by Stephen Downes
Jun 01, 2016
This is some of what we were working with when we developed the Personal Learning course (sadly no more MOOCs until I figure out a way to pay for them). The idea was that we could connect to any LMS using our Arke prototype - this is how we were connecting to the OpenEdX installation using the personal learning environment. Ultimately, of course, we would have connected with the list of LMSs just as this application is - "Rather than building a unique solution for each Learning Management System, learning applications can now be connected with almost all EDU Learning Management Systems using one standard."
"Right now," says Richard Poynder, "the open access revolution is stalling, and before it will be able to move forward again it will be necessary to recover territory that OA advocates are currently giving away to publishers." Hence this interview (28 page PDF) with Michaël Bon, who launched a new open-access publishing service called the Self-Journal of Science (SJS). Bon argues "OA advocates have been trying to do things back to front, and as a result have played into the hands of publishers.... By contrast, says Bon, SJS is focused on exploiting the new environment to reinvent scholarly communication."
When I was in grade five I won the public speaking competition with a speech about Sir Frederick Banting and the discovery of insulin. It was uplifting and mildly patriotic. But when I was in grade eight I won the same competition with a scathing and powerful speech against the Vietnam War. I won the following three years as well, finishing with "How to be a dictator in give easy steps". The ability to write and deliver a speech is a powerful force, and I'm glad it was developed in me. So I feel for Leanne Mohamad, a 15-year-old student at Wanstead High School in London, who won a regional final of the Jack Petchey Speak Out Challenge for a moving speech about the Palestinians called ‘Birds not Bombs’, but was barred from participating in the final. She should be allowed to speak.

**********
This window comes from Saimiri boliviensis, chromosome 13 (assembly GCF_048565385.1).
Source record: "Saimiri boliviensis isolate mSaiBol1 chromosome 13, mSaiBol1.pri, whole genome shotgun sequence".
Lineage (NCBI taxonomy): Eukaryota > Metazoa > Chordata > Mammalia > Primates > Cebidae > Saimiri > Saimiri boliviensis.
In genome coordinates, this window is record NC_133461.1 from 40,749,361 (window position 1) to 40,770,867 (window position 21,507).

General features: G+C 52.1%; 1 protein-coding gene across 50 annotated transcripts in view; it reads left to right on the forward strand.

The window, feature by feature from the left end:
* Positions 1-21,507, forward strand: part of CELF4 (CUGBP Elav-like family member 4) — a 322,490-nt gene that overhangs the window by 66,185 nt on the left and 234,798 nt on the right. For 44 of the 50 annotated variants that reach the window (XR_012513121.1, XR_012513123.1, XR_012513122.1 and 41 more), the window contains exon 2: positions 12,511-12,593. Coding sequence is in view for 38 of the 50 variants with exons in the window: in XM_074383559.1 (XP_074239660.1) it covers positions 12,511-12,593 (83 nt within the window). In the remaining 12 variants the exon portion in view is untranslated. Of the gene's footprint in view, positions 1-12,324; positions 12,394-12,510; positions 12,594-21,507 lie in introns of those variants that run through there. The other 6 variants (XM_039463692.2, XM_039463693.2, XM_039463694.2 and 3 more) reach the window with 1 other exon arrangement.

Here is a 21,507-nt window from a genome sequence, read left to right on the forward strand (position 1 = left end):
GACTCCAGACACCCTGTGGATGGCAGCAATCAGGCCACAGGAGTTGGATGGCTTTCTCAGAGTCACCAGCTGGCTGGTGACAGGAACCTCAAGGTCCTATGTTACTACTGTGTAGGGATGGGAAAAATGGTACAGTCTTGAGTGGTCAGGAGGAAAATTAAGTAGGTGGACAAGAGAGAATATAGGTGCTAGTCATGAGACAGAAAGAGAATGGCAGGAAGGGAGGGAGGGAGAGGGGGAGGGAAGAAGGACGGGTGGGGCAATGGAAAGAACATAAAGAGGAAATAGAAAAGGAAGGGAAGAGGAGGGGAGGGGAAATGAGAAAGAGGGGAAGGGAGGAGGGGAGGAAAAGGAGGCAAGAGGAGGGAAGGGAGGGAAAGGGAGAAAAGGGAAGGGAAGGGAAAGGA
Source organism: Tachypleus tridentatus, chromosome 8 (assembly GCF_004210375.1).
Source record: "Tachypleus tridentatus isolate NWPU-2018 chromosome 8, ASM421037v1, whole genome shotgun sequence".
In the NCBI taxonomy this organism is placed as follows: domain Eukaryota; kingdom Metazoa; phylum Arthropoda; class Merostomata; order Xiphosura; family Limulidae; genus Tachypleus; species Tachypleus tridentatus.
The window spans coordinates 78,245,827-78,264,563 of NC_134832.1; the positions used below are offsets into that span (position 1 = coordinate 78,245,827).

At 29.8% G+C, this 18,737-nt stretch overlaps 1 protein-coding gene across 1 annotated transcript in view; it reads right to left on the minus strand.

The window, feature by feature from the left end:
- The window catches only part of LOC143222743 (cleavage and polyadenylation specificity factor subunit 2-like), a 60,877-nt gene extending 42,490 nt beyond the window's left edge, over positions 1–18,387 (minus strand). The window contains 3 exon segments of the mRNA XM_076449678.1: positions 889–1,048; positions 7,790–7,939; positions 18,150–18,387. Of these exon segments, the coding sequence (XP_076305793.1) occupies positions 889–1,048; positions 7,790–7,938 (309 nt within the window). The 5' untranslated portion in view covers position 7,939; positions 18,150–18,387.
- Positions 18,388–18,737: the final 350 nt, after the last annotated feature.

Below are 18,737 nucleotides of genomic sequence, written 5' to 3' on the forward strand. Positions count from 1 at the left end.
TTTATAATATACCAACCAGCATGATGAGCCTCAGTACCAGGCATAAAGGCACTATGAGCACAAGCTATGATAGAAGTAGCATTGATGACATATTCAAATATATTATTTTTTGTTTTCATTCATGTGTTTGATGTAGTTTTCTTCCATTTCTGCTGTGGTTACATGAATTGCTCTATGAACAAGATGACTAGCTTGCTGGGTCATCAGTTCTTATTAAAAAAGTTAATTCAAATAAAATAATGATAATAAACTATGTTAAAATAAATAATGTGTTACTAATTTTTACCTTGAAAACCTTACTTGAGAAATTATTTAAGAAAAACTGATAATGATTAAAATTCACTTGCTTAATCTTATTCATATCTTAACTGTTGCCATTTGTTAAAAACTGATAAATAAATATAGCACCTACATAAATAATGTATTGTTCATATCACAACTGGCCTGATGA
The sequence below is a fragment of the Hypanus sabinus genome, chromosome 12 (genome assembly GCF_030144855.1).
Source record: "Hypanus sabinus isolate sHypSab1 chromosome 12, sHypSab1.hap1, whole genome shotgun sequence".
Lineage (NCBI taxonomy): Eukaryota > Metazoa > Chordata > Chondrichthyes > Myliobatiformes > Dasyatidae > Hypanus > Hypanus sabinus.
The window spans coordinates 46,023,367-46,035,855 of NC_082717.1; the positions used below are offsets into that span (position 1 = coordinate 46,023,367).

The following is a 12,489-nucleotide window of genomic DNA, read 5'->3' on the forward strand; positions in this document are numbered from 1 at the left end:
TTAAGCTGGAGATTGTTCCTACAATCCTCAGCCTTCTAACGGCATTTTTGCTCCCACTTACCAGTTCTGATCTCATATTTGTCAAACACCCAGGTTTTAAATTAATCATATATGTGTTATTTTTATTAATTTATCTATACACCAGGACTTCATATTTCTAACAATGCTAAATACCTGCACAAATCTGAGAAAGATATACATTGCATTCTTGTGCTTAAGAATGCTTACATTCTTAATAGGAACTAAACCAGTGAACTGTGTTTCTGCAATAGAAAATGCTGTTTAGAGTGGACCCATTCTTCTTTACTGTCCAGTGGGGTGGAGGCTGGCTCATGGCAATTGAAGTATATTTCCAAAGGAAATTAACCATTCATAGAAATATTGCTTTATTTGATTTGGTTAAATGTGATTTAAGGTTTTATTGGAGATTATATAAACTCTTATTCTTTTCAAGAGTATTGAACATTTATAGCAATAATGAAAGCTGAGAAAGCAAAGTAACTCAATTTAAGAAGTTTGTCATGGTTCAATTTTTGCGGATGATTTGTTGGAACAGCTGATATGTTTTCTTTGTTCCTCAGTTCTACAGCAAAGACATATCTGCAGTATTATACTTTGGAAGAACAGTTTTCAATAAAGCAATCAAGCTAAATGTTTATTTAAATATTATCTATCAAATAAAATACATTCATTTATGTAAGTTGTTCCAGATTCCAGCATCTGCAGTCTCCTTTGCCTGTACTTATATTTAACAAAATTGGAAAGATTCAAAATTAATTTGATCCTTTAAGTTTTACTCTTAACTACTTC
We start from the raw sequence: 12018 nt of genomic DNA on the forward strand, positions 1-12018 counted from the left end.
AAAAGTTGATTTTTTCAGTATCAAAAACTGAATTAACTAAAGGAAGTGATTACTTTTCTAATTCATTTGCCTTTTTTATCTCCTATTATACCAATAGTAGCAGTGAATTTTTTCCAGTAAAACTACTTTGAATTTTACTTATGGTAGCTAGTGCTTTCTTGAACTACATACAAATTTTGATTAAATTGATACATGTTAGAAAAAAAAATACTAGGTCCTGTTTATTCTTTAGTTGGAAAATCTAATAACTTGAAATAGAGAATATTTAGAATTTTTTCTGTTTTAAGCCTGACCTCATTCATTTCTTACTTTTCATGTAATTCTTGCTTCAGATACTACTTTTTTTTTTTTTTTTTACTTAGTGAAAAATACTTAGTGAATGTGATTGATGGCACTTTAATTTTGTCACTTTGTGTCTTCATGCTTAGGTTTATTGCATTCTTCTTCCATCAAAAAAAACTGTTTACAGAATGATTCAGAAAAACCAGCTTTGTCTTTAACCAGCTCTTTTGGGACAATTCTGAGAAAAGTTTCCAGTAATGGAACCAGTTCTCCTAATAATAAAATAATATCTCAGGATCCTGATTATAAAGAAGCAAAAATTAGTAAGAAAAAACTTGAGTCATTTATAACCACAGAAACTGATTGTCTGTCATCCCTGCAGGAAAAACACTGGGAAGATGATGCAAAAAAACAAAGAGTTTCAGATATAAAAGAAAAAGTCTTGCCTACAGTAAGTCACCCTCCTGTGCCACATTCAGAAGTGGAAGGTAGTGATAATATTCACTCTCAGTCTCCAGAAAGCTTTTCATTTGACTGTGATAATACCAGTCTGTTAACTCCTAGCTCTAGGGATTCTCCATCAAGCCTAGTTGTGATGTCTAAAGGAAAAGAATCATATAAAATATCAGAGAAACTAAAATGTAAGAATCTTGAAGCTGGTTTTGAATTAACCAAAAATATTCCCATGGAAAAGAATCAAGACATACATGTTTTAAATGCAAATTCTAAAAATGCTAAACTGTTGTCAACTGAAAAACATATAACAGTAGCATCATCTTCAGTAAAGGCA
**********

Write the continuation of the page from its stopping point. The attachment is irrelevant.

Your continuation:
There' some good information about design in this article as well as some insight into how humans perceive (and even some information about how humans perceive as compared to algorithms). The studies look at how humans perceive lines, shapes, objects and colour: what we think they mean, and what insights and interpretations we draw from different types of representations. Worth a look.
"The thousands of small adjustments we make each day are barely noticed," writes Simon Terry. But change is a constant in human life, and it should be a constant in organizations as well. "Their existence is almost entirely driven by competition for resources, stakeholders and attention. They must deal with the scaled change and complexity of people internally and externally every day." So far so good. But why then this fixation on purpose, as though it were some centerpiece through which all change must flow. Purpose - the reason for being - must change also. It must be responsive to the changes within a person or within an organization as well as changes in the environment.
If we think of external factors as drivers of change, then the purpose of an organization is an attractor of change - and in a chaotic environment, it becomes a movable target, a strange attractor.
As a cartography aficionado I also have notice the declining quality o Google maps, and in particular the disappearing city names. The author talks about the imbalance (too few cities, too many unnamed roads) at a certain scale, but if you zoom in you'll also notice it difficult to find street names and the names of rivers (you also get a totally different selection of city names). As suggested, these chages to Google maps are probably because it is optimized for mobile (lines good, text bad). "Unfortunately, these 'optimizations' only served to exacerbate the longstanding imbalances already in the maps. As is often the case with cartography: less isn’t more. Less is just less. And that’s certainly the case here."
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